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I would have thought the immediate indefinite grounding of ALL QFs 380s suggests the seriousness of the QF32 incident. It would be sad if the "Nancy Bird-Walton" does not fly again....our department looked after the actual lady in her last few months
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Old Nov 17, 10, 3:13 pm
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Photo of the wing spar

Explosion tore through wing spar

* Steve Creedy, Aviation writer
* From: The Australian
* November 17, 2010 7:28PM

Qantas A380 wing spar

A photo shows the damage done to the front wing spar of the Qantas A380 after an engine explosion near Singapore. Source: Supplied

THIS photograph provides a graphic illustration of the incredible force behind the frightening disintegration of a Qantas engine near Singapore two weeks ago.

The Australian 18 November
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Old Nov 17, 10, 7:26 pm
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A more detailed analysis here: http://blogs.crikey.com.au/planetalk...near-disaster/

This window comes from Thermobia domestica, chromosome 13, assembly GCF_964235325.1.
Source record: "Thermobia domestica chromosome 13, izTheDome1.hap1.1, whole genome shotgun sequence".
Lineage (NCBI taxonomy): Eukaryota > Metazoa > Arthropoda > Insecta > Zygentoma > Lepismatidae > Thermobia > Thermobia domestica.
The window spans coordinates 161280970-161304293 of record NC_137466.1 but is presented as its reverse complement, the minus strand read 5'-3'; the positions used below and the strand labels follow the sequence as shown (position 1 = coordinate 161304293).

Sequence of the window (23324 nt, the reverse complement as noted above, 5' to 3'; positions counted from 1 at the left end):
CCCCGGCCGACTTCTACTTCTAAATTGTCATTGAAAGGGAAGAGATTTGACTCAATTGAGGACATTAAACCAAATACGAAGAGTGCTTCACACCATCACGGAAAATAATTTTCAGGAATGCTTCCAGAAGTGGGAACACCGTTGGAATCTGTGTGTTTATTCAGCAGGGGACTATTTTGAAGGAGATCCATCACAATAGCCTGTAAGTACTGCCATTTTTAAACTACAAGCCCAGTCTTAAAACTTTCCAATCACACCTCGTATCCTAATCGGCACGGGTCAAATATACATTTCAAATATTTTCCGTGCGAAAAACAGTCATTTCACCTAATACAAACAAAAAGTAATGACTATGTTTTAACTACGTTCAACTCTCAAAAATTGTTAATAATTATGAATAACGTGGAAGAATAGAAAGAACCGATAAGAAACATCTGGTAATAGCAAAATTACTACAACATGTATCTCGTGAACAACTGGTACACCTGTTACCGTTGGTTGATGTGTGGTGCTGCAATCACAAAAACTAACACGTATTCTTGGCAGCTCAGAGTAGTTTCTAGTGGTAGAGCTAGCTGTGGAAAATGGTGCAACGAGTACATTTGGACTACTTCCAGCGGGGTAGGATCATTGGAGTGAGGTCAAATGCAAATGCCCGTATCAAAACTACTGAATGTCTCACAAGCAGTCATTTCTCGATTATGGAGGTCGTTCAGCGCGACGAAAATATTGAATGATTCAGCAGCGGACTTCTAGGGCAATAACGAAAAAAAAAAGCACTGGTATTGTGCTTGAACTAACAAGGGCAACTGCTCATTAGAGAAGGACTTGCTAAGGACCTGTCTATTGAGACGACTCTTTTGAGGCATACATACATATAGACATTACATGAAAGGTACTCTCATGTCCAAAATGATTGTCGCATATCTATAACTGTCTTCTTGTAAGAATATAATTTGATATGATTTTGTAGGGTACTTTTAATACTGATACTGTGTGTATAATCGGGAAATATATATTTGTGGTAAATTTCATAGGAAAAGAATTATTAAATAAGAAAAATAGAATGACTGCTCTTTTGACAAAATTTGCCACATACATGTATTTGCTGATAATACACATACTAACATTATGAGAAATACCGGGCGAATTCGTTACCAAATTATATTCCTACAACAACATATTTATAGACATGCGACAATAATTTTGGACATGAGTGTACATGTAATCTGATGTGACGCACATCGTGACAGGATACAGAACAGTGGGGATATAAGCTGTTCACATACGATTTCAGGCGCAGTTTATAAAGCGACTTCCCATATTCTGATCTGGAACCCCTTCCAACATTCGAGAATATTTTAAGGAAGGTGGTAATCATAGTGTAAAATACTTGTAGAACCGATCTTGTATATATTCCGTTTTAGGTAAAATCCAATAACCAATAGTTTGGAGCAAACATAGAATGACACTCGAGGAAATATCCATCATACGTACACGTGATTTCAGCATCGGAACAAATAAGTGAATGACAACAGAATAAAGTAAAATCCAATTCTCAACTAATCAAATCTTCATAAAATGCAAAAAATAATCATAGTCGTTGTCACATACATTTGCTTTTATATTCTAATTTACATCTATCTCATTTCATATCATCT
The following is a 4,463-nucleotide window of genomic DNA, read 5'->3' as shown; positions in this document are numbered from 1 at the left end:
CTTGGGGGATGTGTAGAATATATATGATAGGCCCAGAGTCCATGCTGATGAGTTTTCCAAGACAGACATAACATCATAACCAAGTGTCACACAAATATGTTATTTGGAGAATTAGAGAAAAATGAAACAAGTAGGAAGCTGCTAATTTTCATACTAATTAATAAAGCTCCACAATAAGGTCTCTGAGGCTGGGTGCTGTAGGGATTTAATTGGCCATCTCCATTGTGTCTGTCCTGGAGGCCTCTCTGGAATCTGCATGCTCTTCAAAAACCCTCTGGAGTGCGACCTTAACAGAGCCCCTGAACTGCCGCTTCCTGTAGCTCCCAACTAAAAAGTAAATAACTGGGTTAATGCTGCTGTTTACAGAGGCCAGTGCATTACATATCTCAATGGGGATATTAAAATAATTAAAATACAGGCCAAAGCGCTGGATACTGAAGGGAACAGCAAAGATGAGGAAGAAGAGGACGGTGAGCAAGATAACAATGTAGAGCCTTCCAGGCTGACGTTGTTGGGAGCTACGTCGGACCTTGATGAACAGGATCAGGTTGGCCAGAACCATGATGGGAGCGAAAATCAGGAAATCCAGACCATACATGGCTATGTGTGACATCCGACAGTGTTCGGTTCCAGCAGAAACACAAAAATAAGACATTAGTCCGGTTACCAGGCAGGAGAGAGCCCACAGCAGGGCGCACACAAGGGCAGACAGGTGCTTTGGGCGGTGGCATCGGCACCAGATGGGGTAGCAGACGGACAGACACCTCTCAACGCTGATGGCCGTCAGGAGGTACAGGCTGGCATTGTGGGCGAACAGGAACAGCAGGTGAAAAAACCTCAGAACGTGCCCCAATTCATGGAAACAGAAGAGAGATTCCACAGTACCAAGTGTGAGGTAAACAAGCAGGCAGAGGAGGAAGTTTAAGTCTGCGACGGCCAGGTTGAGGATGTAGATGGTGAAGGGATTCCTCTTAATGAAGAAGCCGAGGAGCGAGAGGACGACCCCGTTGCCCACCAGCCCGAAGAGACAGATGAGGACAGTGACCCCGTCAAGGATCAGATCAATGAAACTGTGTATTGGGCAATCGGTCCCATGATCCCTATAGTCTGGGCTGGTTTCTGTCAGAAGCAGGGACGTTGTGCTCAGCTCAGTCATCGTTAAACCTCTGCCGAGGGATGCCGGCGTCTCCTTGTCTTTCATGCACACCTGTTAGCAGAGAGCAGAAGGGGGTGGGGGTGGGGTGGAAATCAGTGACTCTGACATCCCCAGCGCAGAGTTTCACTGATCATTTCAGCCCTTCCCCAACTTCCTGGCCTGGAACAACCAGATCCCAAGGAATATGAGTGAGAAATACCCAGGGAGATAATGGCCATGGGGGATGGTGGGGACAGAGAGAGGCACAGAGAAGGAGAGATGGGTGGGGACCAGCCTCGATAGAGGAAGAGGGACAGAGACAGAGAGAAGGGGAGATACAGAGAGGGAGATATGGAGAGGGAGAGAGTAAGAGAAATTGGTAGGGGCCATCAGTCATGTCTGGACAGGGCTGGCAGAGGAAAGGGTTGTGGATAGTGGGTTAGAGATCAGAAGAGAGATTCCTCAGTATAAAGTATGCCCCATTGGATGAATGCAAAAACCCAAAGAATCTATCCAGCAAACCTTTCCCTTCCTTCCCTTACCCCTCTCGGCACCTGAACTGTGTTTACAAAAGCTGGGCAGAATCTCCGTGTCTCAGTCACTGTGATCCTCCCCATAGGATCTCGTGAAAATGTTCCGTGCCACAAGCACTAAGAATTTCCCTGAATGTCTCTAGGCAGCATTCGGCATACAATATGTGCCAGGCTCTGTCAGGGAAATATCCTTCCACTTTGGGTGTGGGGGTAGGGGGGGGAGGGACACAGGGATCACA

Doesn't look nice at all!
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Old Nov 18, 10, 11:03 am
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Originally Posted by JBauer24 View Post
The ABC News article makes it clear exactly how lucky those passengers were...

(With all the system failures that were caused by the explosion)

Very scary.

http://abcnews.go.com/Travel/qantas-...ry?id=12151218

Yes I read that too... 5 pilots in the cockpit (some were training and teaching), and they had never seen anything like this. 53 system error messages on a screen that can only fit 8-10 messages.

Same story here: http://news.yahoo.com/s/ap/20101118/...uperjumbo_woes
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Old Nov 18, 10, 11:58 am
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Originally Posted by JBauer24 View Post